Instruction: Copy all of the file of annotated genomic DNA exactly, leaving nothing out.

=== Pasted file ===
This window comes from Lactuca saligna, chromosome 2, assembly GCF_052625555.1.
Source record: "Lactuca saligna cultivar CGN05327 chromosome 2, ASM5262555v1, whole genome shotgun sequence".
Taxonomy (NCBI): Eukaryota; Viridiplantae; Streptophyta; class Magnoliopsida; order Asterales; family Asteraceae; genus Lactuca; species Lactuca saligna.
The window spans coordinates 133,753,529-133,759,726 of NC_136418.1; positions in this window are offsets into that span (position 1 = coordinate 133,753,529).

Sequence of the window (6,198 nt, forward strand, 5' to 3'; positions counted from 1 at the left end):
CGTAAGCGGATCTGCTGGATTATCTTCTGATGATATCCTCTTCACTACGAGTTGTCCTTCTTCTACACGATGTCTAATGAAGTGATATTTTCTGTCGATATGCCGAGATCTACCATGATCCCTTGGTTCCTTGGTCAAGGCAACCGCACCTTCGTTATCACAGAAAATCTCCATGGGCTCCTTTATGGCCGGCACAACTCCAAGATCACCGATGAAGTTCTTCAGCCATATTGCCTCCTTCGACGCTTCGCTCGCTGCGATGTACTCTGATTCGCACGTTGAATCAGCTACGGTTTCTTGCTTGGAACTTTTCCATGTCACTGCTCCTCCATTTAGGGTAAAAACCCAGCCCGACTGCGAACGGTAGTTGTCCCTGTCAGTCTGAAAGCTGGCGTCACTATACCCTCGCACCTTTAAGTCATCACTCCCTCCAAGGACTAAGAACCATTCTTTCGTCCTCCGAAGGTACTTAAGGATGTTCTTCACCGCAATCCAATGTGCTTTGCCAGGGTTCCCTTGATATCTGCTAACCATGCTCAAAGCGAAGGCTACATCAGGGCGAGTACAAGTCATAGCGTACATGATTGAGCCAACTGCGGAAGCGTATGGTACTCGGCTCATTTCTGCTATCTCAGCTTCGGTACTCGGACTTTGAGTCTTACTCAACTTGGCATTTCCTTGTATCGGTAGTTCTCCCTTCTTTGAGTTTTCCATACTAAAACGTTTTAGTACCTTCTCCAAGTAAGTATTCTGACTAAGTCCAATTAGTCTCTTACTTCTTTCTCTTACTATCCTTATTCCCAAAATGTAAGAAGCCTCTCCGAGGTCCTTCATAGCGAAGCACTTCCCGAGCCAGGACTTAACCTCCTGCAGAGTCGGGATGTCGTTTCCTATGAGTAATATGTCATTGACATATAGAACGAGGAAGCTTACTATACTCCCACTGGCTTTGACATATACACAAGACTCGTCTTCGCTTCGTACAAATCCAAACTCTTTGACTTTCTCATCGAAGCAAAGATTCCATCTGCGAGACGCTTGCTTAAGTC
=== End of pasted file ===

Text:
This window comes from Lactuca saligna, chromosome 2, assembly GCF_052625555.1.
Source record: "Lactuca saligna cultivar CGN05327 chromosome 2, ASM5262555v1, whole genome shotgun sequence".
Taxonomy (NCBI): Eukaryota; Viridiplantae; Streptophyta; class Magnoliopsida; order Asterales; family Asteraceae; genus Lactuca; species Lactuca saligna.
The window spans coordinates 133,753,529-133,759,726 of NC_136418.1; positions in this window are offsets into that span (position 1 = coordinate 133,753,529).

Sequence of the window (6,198 nt, forward strand, 5' to 3'; positions counted from 1 at the left end):
CGTAAGCGGATCTGCTGGATTATCTTCTGATGATATCCTCTTCACTACGAGTTGTCCTTCTTCTACACGATGTCTAATGAAGTGATATTTTCTGTCGATATGCCGAGATCTACCATGATCCCTTGGTTCCTTGGTCAAGGCAACCGCACCTTCGTTATCACAGAAAATCTCCATGGGCTCCTTTATGGCCGGCACAACTCCAAGATCACCGATGAAGTTCTTCAGCCATATTGCCTCCTTCGACGCTTCGCTCGCTGCGATGTACTCTGATTCGCACGTTGAATCAGCTACGGTTTCTTGCTTGGAACTTTTCCATGTCACTGCTCCTCCATTTAGGGTAAAAACCCAGCCCGACTGCGAACGGTAGTTGTCCCTGTCAGTCTGAAAGCTGGCGTCACTATACCCTCGCACCTTTAAGTCATCACTCCCTCCAAGGACTAAGAACCATTCTTTCGTCCTCCGAAGGTACTTAAGGATGTTCTTCACCGCAATCCAATGTGCTTTGCCAGGGTTCCCTTGATATCTGCTAACCATGCTCAAAGCGAAGGCTACATCAGGGCGAGTACAAGTCATAGCGTACATGATTGAGCCAACTGCGGAAGCGTATGGTACTCGGCTCATTTCTGCTATCTCAGCTTCGGTACTCGGACTTTGAGTCTTACTCAACTTGGCATTTCCTTGTATCGGTAGTTCTCCCTTCTTTGAGTTTTCCATACTAAAACGTTTTAGTACCTTCTCCAAGTAAGTATTCTGACTAAGTCCAATTAGTCTCTTACTTCTTTCTCTTACTATCCTTATTCCCAAAATGTAAGAAGCCTCTCCGAGGTCCTTCATAGCGAAGCACTTCCCGAGCCAGGACTTAACCTCCTGCAGAGTCGGGATGTCGTTTCCTATGAGTAATATGTCATTGACATATAGAACGAGGAAGCTTACTATACTCCCACTGGCTTTGACATATACACAAGACTCGTCTTCGCTTCGTACAAATCCAAACTCTTTGACTTTCTCATCGAAGCAAAGATTCCATCTGCGAGACGCTTGCTTAAGTC